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post #1 of 3 Old 12-30-2007 Thread Starter
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Sailing in Vancouver area

As some of you might remember, I'm fairly well landlocked in Colorado, and often think forward to when I will relocate in order to live on a boat. Lately, I've been wondering about the Vancouver area... and I was wondering if anybody here could describe it for me.

I've heard that the northwest coast was pretty treacherous, ocean-wise, but I've also heard that there is a lot to do on a boat out there without going too far into the ocean! I'm also curious about anything else you might know about - marina costs, misc. boating costs, etc.

Thanks in advance!

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post #2 of 3 Old 12-30-2007
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We've been sailing this area for the last 25+ years... and I'm confidant in saying that it is one of the world's premier cruising grounds, year round if you're hardy. (You've wintered in Colorado, our winters are probably T-shirt weather for you!)

If you search out some of my posts, (or my photogallery) there are lots of pictures of the surrounding area. Most of it is technically "inside waters"; there's a lifetime of cruising in the lee of Vancouver Island. Not to say it can't get nasty, but we're not talking offshore or isolated waters.

If you choose to venture further afield, a circumnavigation of Vancouver Island is a popular trip (4-8 weeks to do it right), others venture to Barkley Sound on the outside, still others head north into the central/northern coast and Alaska for true solitude and stupendous scenery (often at the cost of a real "summer" as these areas tend to get socked in and rainy year round.)

The outer coast is potentially treacherous and those venturing that way need to be prepared, pretty well the same as if you were heading offshore. Considering you are virtually always on a lee shore out there, there is more potential peril than on a trip to Hawaii.....

But as I said, the cruising on the inside is great.

Not so great at the moment is the moorage situation. City marinas are full up with wait lists, so much so that sales on boats over 30 feet often stall on lack of moorage. Outside of the city and on the Island it is better, but not great. Moorage for a 35 foot boat here in town will run you anywhere from $3600 - 4600CDN/year with power.

Download Google Earth and check it out.. Between Vancouver and Port Hardy you need not get into open waters. However Georgia strait is close to 100 miles long and winds generally run up it or down it, so there is some fetch involved and conditions can get rough. Summertime is typically calmer, I'd venture to say we've motored across many more times than we've ever white-knuckled it across.

It's truly one of the great cruising areas worldwide (wait- I already said that, didn't I?)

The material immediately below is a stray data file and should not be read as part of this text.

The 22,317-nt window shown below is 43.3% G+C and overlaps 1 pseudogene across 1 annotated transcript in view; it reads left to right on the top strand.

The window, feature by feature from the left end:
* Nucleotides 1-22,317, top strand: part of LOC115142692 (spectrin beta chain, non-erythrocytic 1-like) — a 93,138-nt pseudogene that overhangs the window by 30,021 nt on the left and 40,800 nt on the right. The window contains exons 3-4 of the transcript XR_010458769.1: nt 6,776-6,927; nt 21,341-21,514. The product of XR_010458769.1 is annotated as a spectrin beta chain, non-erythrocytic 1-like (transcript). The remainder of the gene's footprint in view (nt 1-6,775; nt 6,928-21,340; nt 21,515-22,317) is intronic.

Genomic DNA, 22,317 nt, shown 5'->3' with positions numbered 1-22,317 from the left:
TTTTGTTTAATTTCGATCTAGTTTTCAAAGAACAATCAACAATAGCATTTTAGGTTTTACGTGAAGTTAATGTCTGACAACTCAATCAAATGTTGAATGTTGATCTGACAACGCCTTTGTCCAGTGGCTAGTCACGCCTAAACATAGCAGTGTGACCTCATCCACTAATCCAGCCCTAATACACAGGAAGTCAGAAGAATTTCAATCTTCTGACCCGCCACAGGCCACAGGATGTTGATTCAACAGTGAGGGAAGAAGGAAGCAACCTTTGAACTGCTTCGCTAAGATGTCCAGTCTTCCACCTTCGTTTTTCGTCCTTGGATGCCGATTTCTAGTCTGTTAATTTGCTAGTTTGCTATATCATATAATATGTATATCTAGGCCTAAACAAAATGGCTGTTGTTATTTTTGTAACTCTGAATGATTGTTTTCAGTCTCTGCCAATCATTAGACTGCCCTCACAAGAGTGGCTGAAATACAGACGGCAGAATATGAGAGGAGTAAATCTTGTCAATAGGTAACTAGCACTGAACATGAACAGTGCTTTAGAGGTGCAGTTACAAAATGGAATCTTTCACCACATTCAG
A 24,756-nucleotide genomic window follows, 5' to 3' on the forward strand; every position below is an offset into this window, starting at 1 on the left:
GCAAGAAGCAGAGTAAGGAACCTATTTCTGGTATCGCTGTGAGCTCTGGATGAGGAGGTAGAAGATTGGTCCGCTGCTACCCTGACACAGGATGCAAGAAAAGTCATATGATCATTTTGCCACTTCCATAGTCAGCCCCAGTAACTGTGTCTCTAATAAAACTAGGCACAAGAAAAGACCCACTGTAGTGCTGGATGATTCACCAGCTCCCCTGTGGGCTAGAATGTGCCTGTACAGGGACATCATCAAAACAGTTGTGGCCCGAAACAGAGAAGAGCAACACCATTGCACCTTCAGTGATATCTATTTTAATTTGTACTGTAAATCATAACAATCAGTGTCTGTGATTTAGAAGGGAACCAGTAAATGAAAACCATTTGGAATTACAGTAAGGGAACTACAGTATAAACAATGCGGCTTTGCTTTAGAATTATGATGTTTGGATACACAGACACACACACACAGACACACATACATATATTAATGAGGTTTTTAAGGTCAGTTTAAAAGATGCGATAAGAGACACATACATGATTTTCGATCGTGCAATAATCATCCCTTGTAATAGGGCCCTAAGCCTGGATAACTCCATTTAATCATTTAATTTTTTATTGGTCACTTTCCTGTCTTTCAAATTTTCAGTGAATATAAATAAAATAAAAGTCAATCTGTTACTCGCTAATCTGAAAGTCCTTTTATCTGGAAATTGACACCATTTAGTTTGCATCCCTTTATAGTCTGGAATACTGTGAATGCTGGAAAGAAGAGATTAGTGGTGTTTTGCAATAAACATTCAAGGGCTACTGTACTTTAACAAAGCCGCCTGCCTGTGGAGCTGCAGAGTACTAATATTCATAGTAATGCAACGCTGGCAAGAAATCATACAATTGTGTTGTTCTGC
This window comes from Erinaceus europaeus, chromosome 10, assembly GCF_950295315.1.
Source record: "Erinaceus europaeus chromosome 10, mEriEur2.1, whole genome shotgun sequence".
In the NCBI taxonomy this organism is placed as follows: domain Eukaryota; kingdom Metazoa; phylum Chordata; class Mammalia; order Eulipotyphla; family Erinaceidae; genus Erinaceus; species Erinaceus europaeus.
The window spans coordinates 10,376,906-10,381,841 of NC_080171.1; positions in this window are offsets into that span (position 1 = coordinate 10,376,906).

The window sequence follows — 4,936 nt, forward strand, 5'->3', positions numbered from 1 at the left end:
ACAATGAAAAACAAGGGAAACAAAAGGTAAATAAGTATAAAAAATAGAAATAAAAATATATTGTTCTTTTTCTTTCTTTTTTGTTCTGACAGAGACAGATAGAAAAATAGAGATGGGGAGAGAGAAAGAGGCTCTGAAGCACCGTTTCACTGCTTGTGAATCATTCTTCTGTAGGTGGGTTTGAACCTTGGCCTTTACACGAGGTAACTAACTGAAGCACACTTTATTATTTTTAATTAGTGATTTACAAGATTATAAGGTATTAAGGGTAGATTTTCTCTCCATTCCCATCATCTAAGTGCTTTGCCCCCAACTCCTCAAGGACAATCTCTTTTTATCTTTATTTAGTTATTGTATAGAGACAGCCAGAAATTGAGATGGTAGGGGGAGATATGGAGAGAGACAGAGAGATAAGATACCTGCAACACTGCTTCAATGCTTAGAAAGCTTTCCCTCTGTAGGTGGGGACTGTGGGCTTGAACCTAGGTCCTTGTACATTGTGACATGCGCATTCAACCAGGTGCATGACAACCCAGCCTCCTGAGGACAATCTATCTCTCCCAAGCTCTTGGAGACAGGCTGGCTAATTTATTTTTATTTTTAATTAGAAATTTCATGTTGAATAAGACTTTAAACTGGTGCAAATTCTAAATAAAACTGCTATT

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post #3 of 3 Old 12-30-2007
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sailling in Vancouver/Straight of Georgia

Hey Superdave...

I'm from the general Vancouver area and have lived aboard a cal 29 for two years with my girlfriend, including at anchor around my hometown of Vancouver.

The realization is beginning to dawn on me about how nice the whole inside water complex of Puget Sound/Gulf of Georgia is for sailors. Not having to deal with river bars... as with Astoria. Not having huge stretches of open ocean as it is from Coos Bay pretty much down down to San Fransisco.

In fact, you can travel almost the whole way to Alaska from Seattle and stay pretty much inside, the cruise ships certainly capitalize on it.

Now I'm a whalewatching skipper on the west coast and I work and play almost everyday on the open Pacific, but I realize that the "inside" is pretty good for folks not willing to bounce around on 7 foot seas and 35 knot northwests or even stronger southeasts during low periods.

The gulf islands are excellent cruising. There is a lack of wind in the summer, though. You can travel north to desolation sound, off cortes and redonda island. A lot of people seem to think that this is complete wilderness, perhaps a general american perception that canada is a frozen wasteland coupled with the name attract a lot of folks. Many, many yachties come up from seattle to hang around desolation sound, and many from around southwestern british columbia as well. desolation sound has warm waters in the summer because the tides meet from around the inside of vancouver island... less tidal flow and so the waters grow warm enough to swim. The winds are also very light and around pendrell sound and the park, you can often go into an anchorage and see the whole cove or even inlet covered with people who are shore tied, stern to.

august is incredible for weather and the amount of boats... labour day almost rivals the bvi over easter weekend for people being everywhere.

beautiful spots around vancouver... count on areas with large current, light winds in the summer, and you can expect that it's a well discovered, well travelled place. i'm talking about howe sound, the southern gulf islands and the areas around desolation sound from lund to the redonda islands. other than that... the places get even wilder, more beautiful but more treacherous.

i believe they're starting to charter out beneteaus, etc around there... island cruising is a charter place that comes to mind. i think sunsail is right downtown vancouver coal harbour as well. and of course cooper yachting at granville island. anyway, happy sailing, i hope you enjoy yourself...

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